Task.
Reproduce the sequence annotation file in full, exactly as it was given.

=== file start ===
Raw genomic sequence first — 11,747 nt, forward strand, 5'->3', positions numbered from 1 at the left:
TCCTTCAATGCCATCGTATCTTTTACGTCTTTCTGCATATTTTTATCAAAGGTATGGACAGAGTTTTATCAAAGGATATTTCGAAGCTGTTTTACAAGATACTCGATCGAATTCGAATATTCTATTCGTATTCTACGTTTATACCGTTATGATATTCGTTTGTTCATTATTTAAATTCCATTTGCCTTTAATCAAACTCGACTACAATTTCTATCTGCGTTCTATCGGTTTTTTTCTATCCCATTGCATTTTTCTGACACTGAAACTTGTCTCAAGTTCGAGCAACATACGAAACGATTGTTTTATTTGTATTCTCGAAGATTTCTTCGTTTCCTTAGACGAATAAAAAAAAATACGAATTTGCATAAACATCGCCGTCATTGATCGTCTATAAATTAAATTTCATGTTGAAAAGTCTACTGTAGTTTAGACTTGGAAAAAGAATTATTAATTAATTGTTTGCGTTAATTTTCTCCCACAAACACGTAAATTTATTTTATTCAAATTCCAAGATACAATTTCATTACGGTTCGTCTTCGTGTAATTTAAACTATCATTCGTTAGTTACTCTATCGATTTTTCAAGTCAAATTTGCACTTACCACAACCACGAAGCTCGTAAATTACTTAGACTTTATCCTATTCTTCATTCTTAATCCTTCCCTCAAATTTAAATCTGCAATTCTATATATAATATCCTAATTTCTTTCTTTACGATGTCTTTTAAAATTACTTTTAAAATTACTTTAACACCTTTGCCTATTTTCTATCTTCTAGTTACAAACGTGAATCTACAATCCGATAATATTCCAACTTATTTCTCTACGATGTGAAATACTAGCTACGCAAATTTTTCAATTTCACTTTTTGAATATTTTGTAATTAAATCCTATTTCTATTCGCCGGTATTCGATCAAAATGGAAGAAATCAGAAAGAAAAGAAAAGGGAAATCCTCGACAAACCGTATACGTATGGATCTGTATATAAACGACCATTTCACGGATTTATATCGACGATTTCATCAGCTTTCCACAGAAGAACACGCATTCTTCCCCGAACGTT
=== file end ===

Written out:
Raw genomic sequence first — 11,747 nt, forward strand, 5'->3', positions numbered from 1 at the left:
TCCTTCAATGCCATCGTATCTTTTACGTCTTTCTGCATATTTTTATCAAAGGTATGGACAGAGTTTTATCAAAGGATATTTCGAAGCTGTTTTACAAGATACTCGATCGAATTCGAATATTCTATTCGTATTCTACGTTTATACCGTTATGATATTCGTTTGTTCATTATTTAAATTCCATTTGCCTTTAATCAAACTCGACTACAATTTCTATCTGCGTTCTATCGGTTTTTTTCTATCCCATTGCATTTTTCTGACACTGAAACTTGTCTCAAGTTCGAGCAACATACGAAACGATTGTTTTATTTGTATTCTCGAAGATTTCTTCGTTTCCTTAGACGAATAAAAAAAAATACGAATTTGCATAAACATCGCCGTCATTGATCGTCTATAAATTAAATTTCATGTTGAAAAGTCTACTGTAGTTTAGACTTGGAAAAAGAATTATTAATTAATTGTTTGCGTTAATTTTCTCCCACAAACACGTAAATTTATTTTATTCAAATTCCAAGATACAATTTCATTACGGTTCGTCTTCGTGTAATTTAAACTATCATTCGTTAGTTACTCTATCGATTTTTCAAGTCAAATTTGCACTTACCACAACCACGAAGCTCGTAAATTACTTAGACTTTATCCTATTCTTCATTCTTAATCCTTCCCTCAAATTTAAATCTGCAATTCTATATATAATATCCTAATTTCTTTCTTTACGATGTCTTTTAAAATTACTTTTAAAATTACTTTAACACCTTTGCCTATTTTCTATCTTCTAGTTACAAACGTGAATCTACAATCCGATAATATTCCAACTTATTTCTCTACGATGTGAAATACTAGCTACGCAAATTTTTCAATTTCACTTTTTGAATATTTTGTAATTAAATCCTATTTCTATTCGCCGGTATTCGATCAAAATGGAAGAAATCAGAAAGAAAAGAAAAGGGAAATCCTCGACAAACCGTATACGTATGGATCTGTATATAAACGACCATTTCACGGATTTATATCGACGATTTCATCAGCTTTCCACAGAAGAACACGCATTCTTCCCCGAACGTT